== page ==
LONDON (Reuters) - Gold rose on Wednesday after North Korea said it is considering an attack on the U.S. Pacific territory of Guam just hours after President Donald Trump warned Pyongyang that any threat to the U.S. would be met with “fire and fury”.
The tensions rattled through global markets, sending investors out of equities and into the safety of the yen, Swiss franc, and government debt. The VIX “fear gauge” of expected volatility on the S&P 500 hit a near month high on Tuesday.
“The market hates uncertainty and that’s certainly what we have now,” said Ole Hansen, head of commodity strategy at Saxo Bank.
“But looking ahead unless we start to see a conflict breakout or a major stock market correction, (gold) is capped at 1,295 (although) the upside at moment is the favoured direction.”
Spot gold rose 0.6 percent to $1,267.79 per ounce at 1004 GMT, while U.S. gold futures for December delivery rose 0.9 percent to $1,273.50 per ounce.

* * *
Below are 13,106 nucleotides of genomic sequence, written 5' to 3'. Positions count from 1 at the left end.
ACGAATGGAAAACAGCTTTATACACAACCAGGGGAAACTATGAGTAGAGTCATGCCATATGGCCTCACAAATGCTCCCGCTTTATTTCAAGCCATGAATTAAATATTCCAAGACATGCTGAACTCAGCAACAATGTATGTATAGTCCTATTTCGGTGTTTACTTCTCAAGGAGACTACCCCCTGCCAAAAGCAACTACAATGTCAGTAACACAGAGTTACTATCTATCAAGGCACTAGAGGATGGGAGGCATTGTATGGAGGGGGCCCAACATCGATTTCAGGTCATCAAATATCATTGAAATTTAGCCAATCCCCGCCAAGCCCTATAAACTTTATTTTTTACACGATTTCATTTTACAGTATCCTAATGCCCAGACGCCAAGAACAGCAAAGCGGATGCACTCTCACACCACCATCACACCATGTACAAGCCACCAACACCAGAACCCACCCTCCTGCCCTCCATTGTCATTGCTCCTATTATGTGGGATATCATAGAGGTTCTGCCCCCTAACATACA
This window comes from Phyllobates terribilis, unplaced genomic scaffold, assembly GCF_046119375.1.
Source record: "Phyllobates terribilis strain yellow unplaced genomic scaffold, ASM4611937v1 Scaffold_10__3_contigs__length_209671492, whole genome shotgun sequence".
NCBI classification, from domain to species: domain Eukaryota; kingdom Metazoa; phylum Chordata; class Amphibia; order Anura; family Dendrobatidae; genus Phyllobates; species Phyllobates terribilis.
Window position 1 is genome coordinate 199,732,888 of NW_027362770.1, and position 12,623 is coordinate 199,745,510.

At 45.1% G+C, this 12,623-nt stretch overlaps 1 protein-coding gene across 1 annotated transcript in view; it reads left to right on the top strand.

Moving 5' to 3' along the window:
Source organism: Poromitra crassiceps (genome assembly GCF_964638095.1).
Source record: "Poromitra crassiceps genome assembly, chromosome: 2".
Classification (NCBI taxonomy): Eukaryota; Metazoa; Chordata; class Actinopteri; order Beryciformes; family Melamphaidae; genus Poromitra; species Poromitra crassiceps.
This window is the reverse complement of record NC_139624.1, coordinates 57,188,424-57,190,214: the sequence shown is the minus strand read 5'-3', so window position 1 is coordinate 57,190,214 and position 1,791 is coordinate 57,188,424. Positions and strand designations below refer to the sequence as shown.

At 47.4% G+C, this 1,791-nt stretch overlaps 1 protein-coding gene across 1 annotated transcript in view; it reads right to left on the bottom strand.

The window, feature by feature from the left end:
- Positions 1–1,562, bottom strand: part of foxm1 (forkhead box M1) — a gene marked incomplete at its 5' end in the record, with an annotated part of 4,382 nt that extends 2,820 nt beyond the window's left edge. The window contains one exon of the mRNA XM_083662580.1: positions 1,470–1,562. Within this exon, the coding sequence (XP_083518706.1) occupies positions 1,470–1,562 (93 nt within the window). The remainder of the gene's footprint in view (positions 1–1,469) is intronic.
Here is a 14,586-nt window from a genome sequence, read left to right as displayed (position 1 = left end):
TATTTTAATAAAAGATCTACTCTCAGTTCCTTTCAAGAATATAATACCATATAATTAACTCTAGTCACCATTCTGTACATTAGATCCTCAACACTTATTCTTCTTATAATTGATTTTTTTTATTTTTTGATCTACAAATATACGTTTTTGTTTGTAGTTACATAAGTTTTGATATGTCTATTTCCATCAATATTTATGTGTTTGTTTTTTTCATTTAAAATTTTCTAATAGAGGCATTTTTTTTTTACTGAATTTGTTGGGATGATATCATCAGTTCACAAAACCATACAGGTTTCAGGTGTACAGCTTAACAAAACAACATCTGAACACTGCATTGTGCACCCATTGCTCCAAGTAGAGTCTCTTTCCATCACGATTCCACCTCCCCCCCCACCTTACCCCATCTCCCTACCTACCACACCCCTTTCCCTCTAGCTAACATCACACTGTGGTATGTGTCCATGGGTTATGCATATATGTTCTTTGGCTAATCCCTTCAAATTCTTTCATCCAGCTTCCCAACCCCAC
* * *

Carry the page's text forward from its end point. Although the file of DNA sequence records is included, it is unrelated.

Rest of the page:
Gold hit a two-week low on Tuesday after U.S. jobs data came in better than expected and the dollar turned positive, while investors awaited U.S. inflation figures later this week for further clues about the pace of interest rate rises.
A strong dollar makes dollar-priced gold costlier for non-U.S. investors while rising interest rates increase the opportunity cost of holding non-yielding bullion.
“We’ve had some competing forces play out over the past 12 hours — the U.S. dollar was stronger off economic data, but that was quickly reversed with President Trump’s comments about North Korea,” ANZ analyst Daniel Hynes said.
“I think (the North Korea situation) is going to continue to provide a little bit of support, but not enough to push prices significantly higher from here,” he added.
Switzerland’s franc, a traditional safe haven, surged 0.6 percent against the dollar on Wednesday, prompted in part by worries about increased U.S.-North Korea tension.
Platinum gained 0.4 percent to $974 per ounce after hitting its highest since April on Tuesday.
“The upswing (in platinum) came to an abrupt end yesterday when the South African rand depreciated considerably because South Africa’s President Zuma once again survived a vote of no confidence in parliament,” said Commerzbank.
Silver rose 1.2 percent to $16.70 per ounce, while palladium fell 0.6 percent to $891.40.
Reporting by Maytaal Angel Additional reporting by Nithin Prasad in Bengaluru Editing by Jeremy Gaunt.